For as long as I can remember, I have had bouts of depression accompanied with suicidal tendencies. I always believed it to be only situational depression. I thought, “If you had my life you would be depressed too.”
I have been diagnosed with most of the common mental illnesses; ADD, ADHD, PTSD – you name it! Not until after the age of 50 though did I really pay attention to any of them.
One afternoon while driving to my business partner’s house, I had a full-blown panic attack. At that time I did not know what was happening. I just knew that to me it seemed there was no reason that I could put a finger on, fear had just consumed me.
My life on the outside was perfect, or so I thought. I was fifteen years clean and sober, I had a successful business, and a beautiful girlfriend but out of the blue… BAM!I was terrified, with no explanation.
I was popular in the twelve step rooms, I was liked, loved and respected by my peers and considered a positive upbeat man. Most would have not considered me a negative person at all.
In every practical way I had no reason to be afraid or depressed. After the first panic attack, the fear of another began to frequently bring on others. The more of them I had, the more afraid of them I became and the more they continued.
Soon after, sleep became impossible. Along with sleep deprivation, the downward spiral was happening faster than I could keep up with. The depression and suicidal ideations seemed inescapable.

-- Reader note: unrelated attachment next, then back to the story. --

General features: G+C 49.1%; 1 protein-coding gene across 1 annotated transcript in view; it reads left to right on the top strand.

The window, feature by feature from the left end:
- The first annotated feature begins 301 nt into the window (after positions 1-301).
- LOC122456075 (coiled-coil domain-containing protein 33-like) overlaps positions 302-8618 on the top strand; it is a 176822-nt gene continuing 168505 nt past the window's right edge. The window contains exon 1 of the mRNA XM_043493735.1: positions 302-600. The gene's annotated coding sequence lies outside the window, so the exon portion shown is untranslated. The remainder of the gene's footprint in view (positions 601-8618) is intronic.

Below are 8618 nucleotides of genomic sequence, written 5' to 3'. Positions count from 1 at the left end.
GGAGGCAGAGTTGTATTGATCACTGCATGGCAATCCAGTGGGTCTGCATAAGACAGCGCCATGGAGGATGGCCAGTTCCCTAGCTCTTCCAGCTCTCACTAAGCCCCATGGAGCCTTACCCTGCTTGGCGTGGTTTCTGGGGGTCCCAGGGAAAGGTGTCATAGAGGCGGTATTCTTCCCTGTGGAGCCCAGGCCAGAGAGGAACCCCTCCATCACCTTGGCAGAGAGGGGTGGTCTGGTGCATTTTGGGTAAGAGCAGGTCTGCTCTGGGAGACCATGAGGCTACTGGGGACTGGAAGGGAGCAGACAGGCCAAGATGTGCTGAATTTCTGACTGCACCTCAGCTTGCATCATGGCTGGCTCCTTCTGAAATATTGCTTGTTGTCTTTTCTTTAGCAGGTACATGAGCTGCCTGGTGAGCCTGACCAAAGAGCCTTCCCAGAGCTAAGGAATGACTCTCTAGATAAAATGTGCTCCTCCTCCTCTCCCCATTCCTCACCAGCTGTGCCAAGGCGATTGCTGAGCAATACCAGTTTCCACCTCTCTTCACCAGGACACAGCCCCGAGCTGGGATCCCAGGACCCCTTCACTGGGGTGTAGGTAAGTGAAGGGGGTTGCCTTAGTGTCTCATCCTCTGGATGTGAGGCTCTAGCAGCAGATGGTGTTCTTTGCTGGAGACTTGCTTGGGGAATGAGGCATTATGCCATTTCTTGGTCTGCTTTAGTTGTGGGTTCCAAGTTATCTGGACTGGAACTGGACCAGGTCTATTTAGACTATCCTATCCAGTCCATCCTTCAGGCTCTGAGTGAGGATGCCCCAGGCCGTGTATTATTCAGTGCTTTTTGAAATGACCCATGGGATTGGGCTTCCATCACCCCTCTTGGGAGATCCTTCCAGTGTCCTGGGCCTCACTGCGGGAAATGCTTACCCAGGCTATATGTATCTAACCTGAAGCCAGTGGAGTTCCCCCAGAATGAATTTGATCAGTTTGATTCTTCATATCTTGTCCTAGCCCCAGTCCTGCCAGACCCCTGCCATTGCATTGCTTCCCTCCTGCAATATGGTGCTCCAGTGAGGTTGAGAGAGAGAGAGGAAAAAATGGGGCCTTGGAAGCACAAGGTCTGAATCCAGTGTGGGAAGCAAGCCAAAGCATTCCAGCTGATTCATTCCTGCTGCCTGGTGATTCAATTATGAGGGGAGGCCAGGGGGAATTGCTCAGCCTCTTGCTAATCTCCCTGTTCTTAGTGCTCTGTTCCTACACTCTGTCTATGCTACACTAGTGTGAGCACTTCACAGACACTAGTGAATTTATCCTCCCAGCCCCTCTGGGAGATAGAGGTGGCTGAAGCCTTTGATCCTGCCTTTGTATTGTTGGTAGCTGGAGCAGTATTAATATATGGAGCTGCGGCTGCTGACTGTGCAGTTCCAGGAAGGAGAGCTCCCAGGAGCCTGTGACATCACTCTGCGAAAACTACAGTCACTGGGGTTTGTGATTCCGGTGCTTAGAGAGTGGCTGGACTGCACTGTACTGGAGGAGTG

I needed something to blame this paralyzing fear on. The girlfriend was the target. With no logic behind it at all I convinced myself that she would never stay around. The co-dependency behind such a fear is beyond humiliating. It is actually incomprehensibly demoralizing. I had enough twelve step work and therapy behind me to know my fears were irrational. Still, the ability to control them was beyond me. I felt weak, helpless and hopeless. A man without hope is truly lost.
A few months into the nightmare, I went to see a psychiatrist. The medication merry-go- round began. We simply could not find the right ‘cocktail.’ In just a short while I seemed to have lost everything; the business, the girlfriend, a place to live, absolutely EVERYTHING.
First came the mental hospital, then seven ECTs (Electroconvulsive Therapy) and then off to the homeless shelter. To this day I cannot say if the ECTs helped or not but I do know the time at the shelter did.
At the shelter, I finally saw a doctor who got me properly diagnosed and on the right ‘cocktail.’ The diagnosis was Bipolar II. The right medication brought me to the beginning of my taking back control of my own mind. The real work was what followed, changing my self-talk & internal dialogue.